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Food stories from a chef

A Winter’s Craving: Gamja-tang

Jan 20, 2021 (Gmt+09:00)

A Winter’s Craving: Gamja-tang

Staggering along one of those ubiquitous Korean mukja golmoks (or restaurant alleys) at one in the morning, I try to find my way to a cab when my drunken friend grabs my arm. I turn and look at him and he gives me a slow, friendly smirk as he raises his index finger in front of his face. Just one more drink. Somehow it feels like he’s grinning in slow-motion. I nod and we turn to the closest restaurant. The red glowing restaurant sign simply says “Gam Ja Tang”. No name, no description. Just gamja-tang. You’re in for a treat. My friend opens the door and I step inside the small, dingy space. It’s packed with salary men in their suits, ties loosened and jackets off. The room looks a little smoky from the steam of the pots atop each table-top burner. Bottles of soju are lined up at each table. A mouth-watering aroma of spicy and savory flavors immediately hits me. I suddenly feel sober and sit down, eager to order.

That was my first introduction to gam ja tang, a hearty, spicy pork bone stew with ground perilla seeds. It’s a versatile dish as you can have it for dinner, as anju (food that is paired with alcohol in Korea) or as the perfect hangover meal. But typically, it’s the last stop of the night. After several rounds of drinking, this is where many office workers end up before they head home. Which is why pretty much every gamja-tang restaurant is a hole-in-the-wall. Their main customer base is made up of drunk Korean men in their 30s, 40s and 50s.

My alcohol bingeing days are mostly behind me now but gam ja tang is still a dish that I crave during the colder months of the winter, especially when temperatures drop below freezing. Gamja-tang is made with chunks of bone-in pork, usually from the neck or the spine; boiled potatoes; perilla leaves; and napa cabbage. It’s flavored with doenjang (Korean soy paste), gochujang (Korean red pepper paste), gochugaru (Korean red pepper flakes), and ground perilla seed powder. While it isn’t overly spicy, it has just enough heat to make you sweat a little. Just right for a winter day.

When trying gam ja tang for the first time, you’ll notice that all of the meat is attached to bone. You have to either pick out the meat from the bones with your chopsticks or, like a local, you can hold the bone with your hands and suck the meat right off. The meat has been slowly braised for several hours and also has quite a bit of fat so it has an amazingly soft texture. Because all the meat used in this stew is right next to the bone, it’s full of flavor, similar to a bone-in steak. The potatoes also really stand out as Korean potatoes have a deeper, sweeter flavor than the varieties in the US. They act as a good counterpart to the rich, spicy broth.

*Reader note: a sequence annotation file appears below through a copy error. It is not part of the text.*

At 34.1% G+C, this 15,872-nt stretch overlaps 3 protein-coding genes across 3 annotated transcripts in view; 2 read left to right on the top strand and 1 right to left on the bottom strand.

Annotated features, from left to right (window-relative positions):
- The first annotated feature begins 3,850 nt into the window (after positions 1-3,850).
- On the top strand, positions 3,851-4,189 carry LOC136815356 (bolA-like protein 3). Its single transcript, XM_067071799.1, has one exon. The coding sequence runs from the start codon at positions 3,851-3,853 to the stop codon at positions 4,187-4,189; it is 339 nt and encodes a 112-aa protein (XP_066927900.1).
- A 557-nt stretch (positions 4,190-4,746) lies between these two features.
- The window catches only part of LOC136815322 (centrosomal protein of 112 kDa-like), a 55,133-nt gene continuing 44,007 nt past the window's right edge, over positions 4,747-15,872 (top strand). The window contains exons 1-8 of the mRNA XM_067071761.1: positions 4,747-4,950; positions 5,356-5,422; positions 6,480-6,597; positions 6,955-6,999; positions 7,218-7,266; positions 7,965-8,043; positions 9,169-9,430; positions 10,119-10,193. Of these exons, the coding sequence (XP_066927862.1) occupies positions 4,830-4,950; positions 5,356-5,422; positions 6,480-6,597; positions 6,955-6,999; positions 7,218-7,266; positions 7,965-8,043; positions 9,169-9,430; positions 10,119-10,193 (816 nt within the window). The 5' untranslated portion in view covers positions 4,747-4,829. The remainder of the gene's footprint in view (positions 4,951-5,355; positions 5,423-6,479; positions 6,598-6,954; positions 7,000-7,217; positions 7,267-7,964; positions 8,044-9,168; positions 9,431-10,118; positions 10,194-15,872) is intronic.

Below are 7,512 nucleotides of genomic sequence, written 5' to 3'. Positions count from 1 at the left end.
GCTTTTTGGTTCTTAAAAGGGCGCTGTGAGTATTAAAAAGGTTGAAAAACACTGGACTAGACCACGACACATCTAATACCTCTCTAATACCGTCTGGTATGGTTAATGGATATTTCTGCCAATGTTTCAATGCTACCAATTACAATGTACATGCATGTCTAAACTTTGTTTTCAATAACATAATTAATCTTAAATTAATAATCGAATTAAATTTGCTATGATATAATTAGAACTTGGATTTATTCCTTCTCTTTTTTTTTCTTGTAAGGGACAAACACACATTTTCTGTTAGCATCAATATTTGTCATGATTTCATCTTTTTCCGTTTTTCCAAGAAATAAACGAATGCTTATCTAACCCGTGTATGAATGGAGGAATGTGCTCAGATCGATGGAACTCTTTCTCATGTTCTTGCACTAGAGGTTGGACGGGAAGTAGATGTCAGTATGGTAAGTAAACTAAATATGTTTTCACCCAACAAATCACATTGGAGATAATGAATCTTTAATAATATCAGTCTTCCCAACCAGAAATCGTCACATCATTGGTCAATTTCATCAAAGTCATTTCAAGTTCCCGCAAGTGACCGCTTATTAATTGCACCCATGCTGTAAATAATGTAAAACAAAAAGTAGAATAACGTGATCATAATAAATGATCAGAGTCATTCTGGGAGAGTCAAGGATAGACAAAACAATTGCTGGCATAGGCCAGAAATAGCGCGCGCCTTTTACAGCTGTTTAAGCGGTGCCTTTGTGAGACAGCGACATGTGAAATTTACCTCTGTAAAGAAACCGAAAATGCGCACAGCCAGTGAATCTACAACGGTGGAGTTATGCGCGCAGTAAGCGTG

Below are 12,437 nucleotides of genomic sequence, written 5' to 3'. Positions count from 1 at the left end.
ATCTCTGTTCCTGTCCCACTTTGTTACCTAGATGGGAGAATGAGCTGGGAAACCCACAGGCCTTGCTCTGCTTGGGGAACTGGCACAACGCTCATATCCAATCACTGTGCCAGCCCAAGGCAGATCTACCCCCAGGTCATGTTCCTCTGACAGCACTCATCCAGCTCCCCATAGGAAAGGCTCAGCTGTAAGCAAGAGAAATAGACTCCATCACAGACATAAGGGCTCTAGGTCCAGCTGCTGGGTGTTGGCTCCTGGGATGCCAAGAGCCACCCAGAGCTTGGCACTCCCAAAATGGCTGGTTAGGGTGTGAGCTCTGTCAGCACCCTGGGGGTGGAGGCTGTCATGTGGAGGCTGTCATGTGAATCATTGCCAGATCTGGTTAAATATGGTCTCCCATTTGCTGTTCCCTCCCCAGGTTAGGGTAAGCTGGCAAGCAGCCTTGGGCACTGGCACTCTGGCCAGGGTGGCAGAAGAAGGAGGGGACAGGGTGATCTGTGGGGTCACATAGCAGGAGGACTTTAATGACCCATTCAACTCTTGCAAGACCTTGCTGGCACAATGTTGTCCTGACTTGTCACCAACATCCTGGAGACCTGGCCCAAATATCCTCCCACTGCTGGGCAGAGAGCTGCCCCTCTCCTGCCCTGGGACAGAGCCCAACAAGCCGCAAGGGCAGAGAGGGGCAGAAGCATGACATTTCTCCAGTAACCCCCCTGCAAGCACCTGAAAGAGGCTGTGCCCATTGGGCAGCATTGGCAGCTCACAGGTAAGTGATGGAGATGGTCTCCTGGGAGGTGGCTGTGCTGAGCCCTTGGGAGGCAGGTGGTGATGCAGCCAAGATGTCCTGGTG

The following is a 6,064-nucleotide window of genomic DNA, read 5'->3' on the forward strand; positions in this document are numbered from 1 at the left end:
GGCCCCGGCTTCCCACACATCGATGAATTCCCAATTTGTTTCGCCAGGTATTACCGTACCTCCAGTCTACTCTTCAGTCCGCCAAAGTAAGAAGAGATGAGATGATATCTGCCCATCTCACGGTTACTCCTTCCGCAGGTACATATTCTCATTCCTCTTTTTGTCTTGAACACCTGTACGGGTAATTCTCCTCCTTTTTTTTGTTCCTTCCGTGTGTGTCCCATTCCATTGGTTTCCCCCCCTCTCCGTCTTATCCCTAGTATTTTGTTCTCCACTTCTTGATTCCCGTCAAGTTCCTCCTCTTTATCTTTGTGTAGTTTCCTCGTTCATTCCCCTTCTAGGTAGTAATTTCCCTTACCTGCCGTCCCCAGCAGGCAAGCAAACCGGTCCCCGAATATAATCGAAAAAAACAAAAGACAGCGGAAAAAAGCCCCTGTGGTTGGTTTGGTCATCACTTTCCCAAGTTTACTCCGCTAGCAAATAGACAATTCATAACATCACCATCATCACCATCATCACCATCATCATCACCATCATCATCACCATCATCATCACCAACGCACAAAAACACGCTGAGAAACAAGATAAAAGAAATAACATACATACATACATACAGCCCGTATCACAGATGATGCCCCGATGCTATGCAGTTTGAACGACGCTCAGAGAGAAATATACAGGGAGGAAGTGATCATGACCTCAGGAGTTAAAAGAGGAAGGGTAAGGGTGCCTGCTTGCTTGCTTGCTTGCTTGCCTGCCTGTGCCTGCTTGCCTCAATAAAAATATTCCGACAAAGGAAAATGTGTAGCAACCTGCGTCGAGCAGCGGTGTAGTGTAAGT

A Winter’s Craving: Gamja-tang

When you order, you have the option of choosing a small, medium or large portion. I always order a large, you should too. The food arrives in a pot at your table and is boiled for a few more minutes on a tabletop gas burner. Depending on the restaurant, sometimes there will be rice cakes, noodles or sujebi (hand pulled dough) as well.

Once you’ve finished most of the stew, every gamja-tang restaurant will offer you the option of having bokkeum bap (or fried rice) using the remaining sauce. They add rice, gim (or seaweed laver), sesame oil, and sometimes chopped kimchi to the pan and make a fried rice for you. You can’t end a gamja-tang meal without enjoying the utter pleasure of a gamja-tang fried rice. Sometimes, it almost feels like the highlight of the meal.

I have a few gamja-tang restaurants I frequent when in Seoul. 24시뼈다귀감자탕 in Hannam-dong offers a muk-eun-ji version that I highly recommend. Mukeunji is aged kimchi which when cooked adds immense depth and umami to a dish. This restaurant is open 24/7 all year round, which is why it’s popular with chefs who work late nights as well as many celebrities. 

Another great place is Dong Won Jip in the Euljiro area of Seoul. The great part of this place is they serve single portions so you can dine alone. Most other gamja-tang places usually start at double portions for a small order.
Korea is known for its brutally cold winters so now is a good time to try gamja-tang. I promise you won’t be disappointed. 

24시뼈다귀감자탕 (T.02-790-8309): 73, Daesagwan-ro, Yongsan-gu, Seoul, Korea

Dong Won Jip (T.02-2265-1339): 22, Eulji-ro 11-gil, Jung-gu, Seoul, Korea

A Winter’s Craving: Gamja-tang

Chef Hooni Kim trained at Daniel and Masa in New York City before opening two restaurants there: Danji, the first Michelin-starred Korean restaurant in the world; and Hanjan. Born in Seoul, he divides his time between NYC and Korea, where he is the founder of Yori Chunsa, a nonprofit that feeds and trains orphans to become cooks. Chef Hooni is also the author of the highly acclaimed cookbook My Korea: Traditional Flavors, Modern Recipes published in 2020 by W.W. Norton & Company. 

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